Donald Trump’s victory in the US presidential election has given rise to questions about credibility of traditional media outlets, the role of the media in shaping public opinion, and a changing media landscape. Even the future existence of free media as it is known today is a cause of concern for many in the media community if Trump’s attacks against the press during his election campaign are taken into account. GFMD has compiled a selection of articles encompassing these wide-ranging issues.
- Charlie Beckett, Director of POLIS — the journalism think-tank at the London School of Economics and Political Science (LSE) — traverses the breadth of debate on the role of the media in US presidential elections. He probes issues such as class, editorial structure, a changing media landscape and a growing local media desert to engage with the over-arching question facing the media community at present, ‘What does the Trump triumph mean for journalism, politics and social media?’
- Elyssa Pachico, Manager of International Journalists’ Network (IJNet), writes about ‘What journalists can learn from the 2016 US presidential election’. She identifies four takeaways for journalists from the Trump coverage: fact-checking may no longer be effective in a segregated media landscape, serious journalism should go beyond reporting on provocative statements, lack of community journalism and local news outlets, and exemplary works of watchdog journalism despite many criticisms levelled against the media.
- In his article for The Atlantic on how ‘How the U.S. Media Is Completely Unprepared to Cover a Trump Presidency’, Adam Serwer, Senior Editor at The Atlantic, argues how media objectivity is not a fixed point and is attuned to the perception of public opinion because media organizations do not want to alienate their intended audience.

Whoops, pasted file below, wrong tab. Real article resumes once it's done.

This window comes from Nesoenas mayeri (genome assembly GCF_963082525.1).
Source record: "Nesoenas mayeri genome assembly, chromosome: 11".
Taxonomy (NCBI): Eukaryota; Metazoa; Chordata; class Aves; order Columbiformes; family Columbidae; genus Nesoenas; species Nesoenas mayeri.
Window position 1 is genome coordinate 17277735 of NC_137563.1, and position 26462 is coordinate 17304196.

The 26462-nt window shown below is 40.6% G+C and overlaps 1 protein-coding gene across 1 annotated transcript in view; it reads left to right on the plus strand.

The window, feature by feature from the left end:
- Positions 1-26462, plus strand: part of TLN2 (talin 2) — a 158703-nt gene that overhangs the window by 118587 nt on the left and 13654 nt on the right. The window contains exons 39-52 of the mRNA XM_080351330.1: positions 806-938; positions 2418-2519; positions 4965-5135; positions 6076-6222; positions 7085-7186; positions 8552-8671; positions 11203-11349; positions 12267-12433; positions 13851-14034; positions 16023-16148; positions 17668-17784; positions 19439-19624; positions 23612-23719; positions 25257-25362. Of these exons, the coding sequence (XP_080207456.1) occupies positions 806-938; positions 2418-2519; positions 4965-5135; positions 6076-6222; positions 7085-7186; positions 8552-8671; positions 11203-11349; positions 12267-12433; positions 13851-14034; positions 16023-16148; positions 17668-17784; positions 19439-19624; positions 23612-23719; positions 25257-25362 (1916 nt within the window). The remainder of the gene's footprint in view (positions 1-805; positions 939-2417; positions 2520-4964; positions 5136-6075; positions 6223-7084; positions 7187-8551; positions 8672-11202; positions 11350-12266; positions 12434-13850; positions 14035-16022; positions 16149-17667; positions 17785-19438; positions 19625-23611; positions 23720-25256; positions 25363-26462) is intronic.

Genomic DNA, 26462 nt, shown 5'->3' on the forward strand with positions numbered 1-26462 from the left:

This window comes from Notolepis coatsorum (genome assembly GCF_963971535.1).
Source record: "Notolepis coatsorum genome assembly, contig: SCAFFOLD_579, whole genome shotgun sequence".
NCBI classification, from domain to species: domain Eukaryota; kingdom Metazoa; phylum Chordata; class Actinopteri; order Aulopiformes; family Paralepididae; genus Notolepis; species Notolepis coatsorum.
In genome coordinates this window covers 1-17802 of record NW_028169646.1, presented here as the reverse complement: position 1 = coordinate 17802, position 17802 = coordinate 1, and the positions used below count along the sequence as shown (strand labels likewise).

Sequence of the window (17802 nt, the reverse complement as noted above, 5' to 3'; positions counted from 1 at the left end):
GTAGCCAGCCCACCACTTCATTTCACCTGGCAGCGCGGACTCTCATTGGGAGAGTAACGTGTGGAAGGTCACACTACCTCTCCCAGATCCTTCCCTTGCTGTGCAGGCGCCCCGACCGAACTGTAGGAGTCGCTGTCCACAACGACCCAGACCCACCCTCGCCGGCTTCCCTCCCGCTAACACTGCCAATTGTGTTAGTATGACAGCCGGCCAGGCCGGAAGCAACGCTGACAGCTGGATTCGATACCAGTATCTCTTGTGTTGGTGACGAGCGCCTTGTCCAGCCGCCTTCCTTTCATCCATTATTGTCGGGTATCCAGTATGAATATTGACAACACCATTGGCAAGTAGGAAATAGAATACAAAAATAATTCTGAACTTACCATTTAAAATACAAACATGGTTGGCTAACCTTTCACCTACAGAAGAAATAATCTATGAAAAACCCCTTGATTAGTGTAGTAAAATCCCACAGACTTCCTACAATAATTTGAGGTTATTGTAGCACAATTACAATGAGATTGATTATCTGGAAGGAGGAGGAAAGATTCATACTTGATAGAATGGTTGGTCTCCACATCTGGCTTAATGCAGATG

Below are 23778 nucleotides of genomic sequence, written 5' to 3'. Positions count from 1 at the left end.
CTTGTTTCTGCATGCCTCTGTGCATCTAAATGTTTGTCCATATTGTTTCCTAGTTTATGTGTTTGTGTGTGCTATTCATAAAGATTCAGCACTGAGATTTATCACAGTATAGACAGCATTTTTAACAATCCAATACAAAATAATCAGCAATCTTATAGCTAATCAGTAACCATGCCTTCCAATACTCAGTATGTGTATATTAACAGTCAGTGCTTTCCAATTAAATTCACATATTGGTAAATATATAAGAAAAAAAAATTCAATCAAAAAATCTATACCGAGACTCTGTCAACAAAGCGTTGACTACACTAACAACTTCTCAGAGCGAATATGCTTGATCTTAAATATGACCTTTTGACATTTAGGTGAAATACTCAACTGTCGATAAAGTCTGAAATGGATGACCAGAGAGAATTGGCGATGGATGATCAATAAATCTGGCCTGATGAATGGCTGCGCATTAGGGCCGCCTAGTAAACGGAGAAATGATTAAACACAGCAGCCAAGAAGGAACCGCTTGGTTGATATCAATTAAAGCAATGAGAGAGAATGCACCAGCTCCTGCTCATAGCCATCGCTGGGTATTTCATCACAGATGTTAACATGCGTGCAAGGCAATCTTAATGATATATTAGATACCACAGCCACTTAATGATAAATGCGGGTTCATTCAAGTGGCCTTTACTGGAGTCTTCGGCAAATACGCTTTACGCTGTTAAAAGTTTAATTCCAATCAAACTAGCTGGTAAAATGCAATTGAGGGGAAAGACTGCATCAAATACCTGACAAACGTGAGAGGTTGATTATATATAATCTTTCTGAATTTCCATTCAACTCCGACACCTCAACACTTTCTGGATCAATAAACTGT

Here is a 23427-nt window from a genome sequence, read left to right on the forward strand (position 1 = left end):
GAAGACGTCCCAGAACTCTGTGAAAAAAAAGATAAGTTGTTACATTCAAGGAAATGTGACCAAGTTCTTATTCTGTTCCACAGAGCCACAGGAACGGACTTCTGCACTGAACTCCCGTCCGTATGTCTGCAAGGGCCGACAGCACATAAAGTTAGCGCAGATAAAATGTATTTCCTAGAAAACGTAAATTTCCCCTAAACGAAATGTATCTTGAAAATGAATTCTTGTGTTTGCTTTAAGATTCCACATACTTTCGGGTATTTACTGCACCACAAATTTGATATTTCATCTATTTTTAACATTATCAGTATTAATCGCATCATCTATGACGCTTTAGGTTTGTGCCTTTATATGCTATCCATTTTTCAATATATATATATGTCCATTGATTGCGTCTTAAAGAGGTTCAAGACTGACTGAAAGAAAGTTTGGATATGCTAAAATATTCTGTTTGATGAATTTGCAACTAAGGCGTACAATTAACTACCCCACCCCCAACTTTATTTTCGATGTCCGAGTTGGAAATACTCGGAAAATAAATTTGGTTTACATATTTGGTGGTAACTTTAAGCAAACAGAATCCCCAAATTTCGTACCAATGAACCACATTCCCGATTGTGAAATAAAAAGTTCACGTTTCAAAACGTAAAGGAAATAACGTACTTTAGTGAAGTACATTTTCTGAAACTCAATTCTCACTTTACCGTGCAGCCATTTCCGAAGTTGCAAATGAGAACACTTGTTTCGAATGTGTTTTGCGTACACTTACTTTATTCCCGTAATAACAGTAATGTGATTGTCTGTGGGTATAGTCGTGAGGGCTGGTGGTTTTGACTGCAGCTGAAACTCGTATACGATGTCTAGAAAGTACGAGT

- Joe Pompeo, Peter Sterne, Hadas Gold, and Alex Weprin of POLITICO Media reached out to a number of editors, executives and journalists, to gauge their reaction on ‘What went wrong? Eleven takes from media veterans’.
- According to Glen Greenwald at The Intercept, ‘In the Trump Era, Leaking and Whistleblowing Are More Urgent, and More Noble, Than Ever’. “Among the leading U.S. heroes in the war on terror have been the men and women inside various agencies of the U.S. government who discovered serious wrongdoing being carried out in secret, and then risked their own personal welfare to ensure that the public learned of what never should have been hidden in the first place”, he writes.
- Brian Stelter of CNN’s Reliable Sources says it is not elitist to value the truth or reject conspiracy theories as he talks of the ‘Rise of the Anti-Media’ and how declining trust in traditional media is leading people towards hyper-partisan news outlets.
- On BBC Trending- ‘US Election 2016: Trump’s “hidden” Facebook army’.
- Olivia Solon writes for The Guardian on ‘Facebook’s failure: did fake news and polarized politics get Trump elected?’
- According to Kyle Pope of Columbia Journalism Review, ‘Here’s to the return of the journalist as malcontent’.
- In his article for The New York Times Magazine, John Herrman examines “how a strange new class of media outlet has risen to take over our news feeds” ‘Inside Facebook’s (Totally Insane, Un-intentionally Gigantic, Hyperpartisan) Political-Media Machine’.
- As a fellow of the Tow Center for Digital Journalism, Svenja Ottovordemgentschenfelde, interviewed 26 political journalists of top broadsheets and cable news channels in the US about their practice of ‘Tweeting the election: Journalistic Voice, bias, and “knowing where the line is’.
- Sandra Mims Rowe, ‘CPJ Chairman says Trump is threat to press freedom’.
- Peter Beinart writes of ‘The Death of ‘He Said, She Said’ Journalism’ for The Atlantic and the notable change in the media practice of reporting on claims made by political candidates.
This curated list of articles was first published by the website of the Global Forum for Media Development. GFMD is an international membership network of media assistance groups that highlights the importance of independent, pluralistic, and sustainable media in social and economic development. GIJN is one of more than 175 member organizations.